"Richard Glossip didn't have so much as a traffic ticket. He wound up on death row solely on the word of Justin Sneed. How we got to this point is outrageous," she said.
However, Prejean remains hopeful that either Fallin will grant Glossip a reprieve or the U.S. Supreme Court will order a special hearing.
"If neither of those happens, Richard Glossip - an innocent man - will die on Sept. 16," she said. "That will be on everybody's head from (homicide detective) Bob Bemo to the prosecutors to the governor."
Brady Henderson, legal director for American Civil Liberties Union of Oklahoma, said Glossip's scheduled execution is "most troubling" because the facts are undisputed that Glossip did not kill Van Treece.
"At least in the last 2 executions there was no compelling doubt they had killed. There was nothing left on the table in court. So when Richard Glossip is executed, Justin Sneed will be sitting in prison and will not be executed," he said. "The person who murdered Barry Van Treece will still be alive."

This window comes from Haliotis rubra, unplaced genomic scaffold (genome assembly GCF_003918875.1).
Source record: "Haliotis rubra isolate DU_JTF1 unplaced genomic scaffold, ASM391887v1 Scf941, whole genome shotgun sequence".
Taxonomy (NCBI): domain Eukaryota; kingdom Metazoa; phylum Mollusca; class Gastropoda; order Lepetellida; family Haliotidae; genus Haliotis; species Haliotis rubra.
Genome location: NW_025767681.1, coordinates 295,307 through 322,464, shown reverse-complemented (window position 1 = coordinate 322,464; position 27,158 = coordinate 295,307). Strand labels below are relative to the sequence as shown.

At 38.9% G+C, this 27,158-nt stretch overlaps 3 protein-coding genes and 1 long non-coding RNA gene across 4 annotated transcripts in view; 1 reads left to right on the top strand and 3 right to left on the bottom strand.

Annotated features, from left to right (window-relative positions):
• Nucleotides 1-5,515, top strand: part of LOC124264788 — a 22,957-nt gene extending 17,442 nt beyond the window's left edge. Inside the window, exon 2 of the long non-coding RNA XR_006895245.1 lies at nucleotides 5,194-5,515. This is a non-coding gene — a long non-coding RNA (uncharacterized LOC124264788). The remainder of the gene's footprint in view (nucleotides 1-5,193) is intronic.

|Sister Helen Prejean|
In this case, Oklahoma's legal system allows someone to be executed on evidence that is "ambivalent at best."
"Contrast that to the Colorado theater shooting case where the defendant is going to remain alive. That's a problematic issue surrounding the death penalty," Henderson said.
According to his own appeals attorneys and Prejean, Glossip lied to police during their investigation, a mistake that he has regretted the past 17 years. His supporters say Glossip should have told police early in the murder probe that Sneed, a handyman who lived at the motel, confessed to him about killing Van Treece.